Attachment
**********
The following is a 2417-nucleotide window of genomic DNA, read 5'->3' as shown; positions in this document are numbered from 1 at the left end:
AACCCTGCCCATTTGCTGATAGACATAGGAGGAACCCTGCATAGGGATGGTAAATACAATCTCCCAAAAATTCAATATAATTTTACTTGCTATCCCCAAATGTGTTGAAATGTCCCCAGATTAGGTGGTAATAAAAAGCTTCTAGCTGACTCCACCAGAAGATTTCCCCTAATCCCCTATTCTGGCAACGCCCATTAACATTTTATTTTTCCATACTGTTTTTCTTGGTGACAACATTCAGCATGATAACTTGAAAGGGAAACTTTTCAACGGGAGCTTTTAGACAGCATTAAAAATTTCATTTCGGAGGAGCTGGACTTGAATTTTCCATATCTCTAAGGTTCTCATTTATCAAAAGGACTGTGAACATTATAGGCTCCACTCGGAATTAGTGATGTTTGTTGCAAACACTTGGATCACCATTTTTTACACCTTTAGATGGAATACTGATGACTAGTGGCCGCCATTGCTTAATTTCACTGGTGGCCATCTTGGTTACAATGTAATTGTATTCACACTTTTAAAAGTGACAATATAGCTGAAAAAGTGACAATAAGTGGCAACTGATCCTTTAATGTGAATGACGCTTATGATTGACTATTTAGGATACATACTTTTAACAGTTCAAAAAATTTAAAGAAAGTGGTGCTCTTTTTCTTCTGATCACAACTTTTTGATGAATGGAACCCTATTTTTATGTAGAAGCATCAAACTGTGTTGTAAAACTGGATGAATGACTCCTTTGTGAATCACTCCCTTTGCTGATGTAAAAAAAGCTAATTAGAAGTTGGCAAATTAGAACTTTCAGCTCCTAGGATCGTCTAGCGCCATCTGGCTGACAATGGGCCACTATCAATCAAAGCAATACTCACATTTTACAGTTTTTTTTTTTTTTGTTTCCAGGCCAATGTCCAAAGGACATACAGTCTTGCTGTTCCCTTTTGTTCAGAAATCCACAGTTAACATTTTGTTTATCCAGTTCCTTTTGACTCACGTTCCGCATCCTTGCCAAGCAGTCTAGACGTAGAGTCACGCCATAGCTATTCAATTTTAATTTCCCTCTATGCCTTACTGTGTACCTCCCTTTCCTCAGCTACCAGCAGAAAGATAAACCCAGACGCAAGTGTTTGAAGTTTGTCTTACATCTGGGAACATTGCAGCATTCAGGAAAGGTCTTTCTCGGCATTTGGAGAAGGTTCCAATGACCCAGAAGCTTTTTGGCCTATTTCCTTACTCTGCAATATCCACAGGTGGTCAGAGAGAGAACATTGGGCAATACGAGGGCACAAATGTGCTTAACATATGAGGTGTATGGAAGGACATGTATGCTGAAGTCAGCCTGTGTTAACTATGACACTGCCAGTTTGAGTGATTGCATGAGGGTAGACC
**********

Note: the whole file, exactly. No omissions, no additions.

The following is a 2417-nucleotide window of genomic DNA, read 5'->3' as shown; positions in this document are numbered from 1 at the left end:
AACCCTGCCCATTTGCTGATAGACATAGGAGGAACCCTGCATAGGGATGGTAAATACAATCTCCCAAAAATTCAATATAATTTTACTTGCTATCCCCAAATGTGTTGAAATGTCCCCAGATTAGGTGGTAATAAAAAGCTTCTAGCTGACTCCACCAGAAGATTTCCCCTAATCCCCTATTCTGGCAACGCCCATTAACATTTTATTTTTCCATACTGTTTTTCTTGGTGACAACATTCAGCATGATAACTTGAAAGGGAAACTTTTCAACGGGAGCTTTTAGACAGCATTAAAAATTTCATTTCGGAGGAGCTGGACTTGAATTTTCCATATCTCTAAGGTTCTCATTTATCAAAAGGACTGTGAACATTATAGGCTCCACTCGGAATTAGTGATGTTTGTTGCAAACACTTGGATCACCATTTTTTACACCTTTAGATGGAATACTGATGACTAGTGGCCGCCATTGCTTAATTTCACTGGTGGCCATCTTGGTTACAATGTAATTGTATTCACACTTTTAAAAGTGACAATATAGCTGAAAAAGTGACAATAAGTGGCAACTGATCCTTTAATGTGAATGACGCTTATGATTGACTATTTAGGATACATACTTTTAACAGTTCAAAAAATTTAAAGAAAGTGGTGCTCTTTTTCTTCTGATCACAACTTTTTGATGAATGGAACCCTATTTTTATGTAGAAGCATCAAACTGTGTTGTAAAACTGGATGAATGACTCCTTTGTGAATCACTCCCTTTGCTGATGTAAAAAAAGCTAATTAGAAGTTGGCAAATTAGAACTTTCAGCTCCTAGGATCGTCTAGCGCCATCTGGCTGACAATGGGCCACTATCAATCAAAGCAATACTCACATTTTACAGTTTTTTTTTTTTTTGTTTCCAGGCCAATGTCCAAAGGACATACAGTCTTGCTGTTCCCTTTTGTTCAGAAATCCACAGTTAACATTTTGTTTATCCAGTTCCTTTTGACTCACGTTCCGCATCCTTGCCAAGCAGTCTAGACGTAGAGTCACGCCATAGCTATTCAATTTTAATTTCCCTCTATGCCTTACTGTGTACCTCCCTTTCCTCAGCTACCAGCAGAAAGATAAACCCAGACGCAAGTGTTTGAAGTTTGTCTTACATCTGGGAACATTGCAGCATTCAGGAAAGGTCTTTCTCGGCATTTGGAGAAGGTTCCAATGACCCAGAAGCTTTTTGGCCTATTTCCTTACTCTGCAATATCCACAGGTGGTCAGAGAGAGAACATTGGGCAATACGAGGGCACAAATGTGCTTAACATATGAGGTGTATGGAAGGACATGTATGCTGAAGTCAGCCTGTGTTAACTATGACACTGCCAGTTTGAGTGATTGCATGAGGGTAGACC